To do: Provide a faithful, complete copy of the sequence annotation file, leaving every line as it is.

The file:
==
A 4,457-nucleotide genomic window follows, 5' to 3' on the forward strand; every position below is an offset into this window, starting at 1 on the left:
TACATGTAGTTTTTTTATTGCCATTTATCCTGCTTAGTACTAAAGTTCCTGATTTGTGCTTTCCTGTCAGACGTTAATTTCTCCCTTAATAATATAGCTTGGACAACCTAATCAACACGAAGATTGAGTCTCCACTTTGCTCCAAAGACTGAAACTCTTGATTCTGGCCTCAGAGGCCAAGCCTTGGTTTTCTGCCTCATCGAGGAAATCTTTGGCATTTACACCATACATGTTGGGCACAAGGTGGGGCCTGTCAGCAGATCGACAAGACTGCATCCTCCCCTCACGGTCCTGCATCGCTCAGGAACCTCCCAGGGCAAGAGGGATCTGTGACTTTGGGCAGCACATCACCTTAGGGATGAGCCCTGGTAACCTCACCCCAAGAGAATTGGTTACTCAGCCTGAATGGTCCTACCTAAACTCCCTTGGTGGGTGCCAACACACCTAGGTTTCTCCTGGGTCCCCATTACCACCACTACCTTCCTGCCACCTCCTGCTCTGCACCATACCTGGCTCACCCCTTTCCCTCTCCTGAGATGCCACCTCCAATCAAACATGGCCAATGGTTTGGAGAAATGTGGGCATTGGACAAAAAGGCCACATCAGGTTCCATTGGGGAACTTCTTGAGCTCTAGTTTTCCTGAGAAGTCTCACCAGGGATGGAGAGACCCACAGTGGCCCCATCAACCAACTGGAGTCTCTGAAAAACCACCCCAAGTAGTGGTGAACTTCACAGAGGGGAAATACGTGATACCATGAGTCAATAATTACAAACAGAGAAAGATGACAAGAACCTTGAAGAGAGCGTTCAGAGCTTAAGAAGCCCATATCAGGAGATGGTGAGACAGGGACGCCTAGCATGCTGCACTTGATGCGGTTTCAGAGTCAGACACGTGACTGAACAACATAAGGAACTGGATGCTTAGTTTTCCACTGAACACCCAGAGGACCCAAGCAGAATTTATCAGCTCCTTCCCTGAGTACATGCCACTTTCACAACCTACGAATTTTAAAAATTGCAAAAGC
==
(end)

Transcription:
A 4,457-nucleotide genomic window follows, 5' to 3' on the forward strand; every position below is an offset into this window, starting at 1 on the left:
TACATGTAGTTTTTTTATTGCCATTTATCCTGCTTAGTACTAAAGTTCCTGATTTGTGCTTTCCTGTCAGACGTTAATTTCTCCCTTAATAATATAGCTTGGACAACCTAATCAACACGAAGATTGAGTCTCCACTTTGCTCCAAAGACTGAAACTCTTGATTCTGGCCTCAGAGGCCAAGCCTTGGTTTTCTGCCTCATCGAGGAAATCTTTGGCATTTACACCATACATGTTGGGCACAAGGTGGGGCCTGTCAGCAGATCGACAAGACTGCATCCTCCCCTCACGGTCCTGCATCGCTCAGGAACCTCCCAGGGCAAGAGGGATCTGTGACTTTGGGCAGCACATCACCTTAGGGATGAGCCCTGGTAACCTCACCCCAAGAGAATTGGTTACTCAGCCTGAATGGTCCTACCTAAACTCCCTTGGTGGGTGCCAACACACCTAGGTTTCTCCTGGGTCCCCATTACCACCACTACCTTCCTGCCACCTCCTGCTCTGCACCATACCTGGCTCACCCCTTTCCCTCTCCTGAGATGCCACCTCCAATCAAACATGGCCAATGGTTTGGAGAAATGTGGGCATTGGACAAAAAGGCCACATCAGGTTCCATTGGGGAACTTCTTGAGCTCTAGTTTTCCTGAGAAGTCTCACCAGGGATGGAGAGACCCACAGTGGCCCCATCAACCAACTGGAGTCTCTGAAAAACCACCCCAAGTAGTGGTGAACTTCACAGAGGGGAAATACGTGATACCATGAGTCAATAATTACAAACAGAGAAAGATGACAAGAACCTTGAAGAGAGCGTTCAGAGCTTAAGAAGCCCATATCAGGAGATGGTGAGACAGGGACGCCTAGCATGCTGCACTTGATGCGGTTTCAGAGTCAGACACGTGACTGAACAACATAAGGAACTGGATGCTTAGTTTTCCACTGAACACCCAGAGGACCCAAGCAGAATTTATCAGCTCCTTCCCTGAGTACATGCCACTTTCACAACCTACGAATTTTAAAAATTGCAAAAGC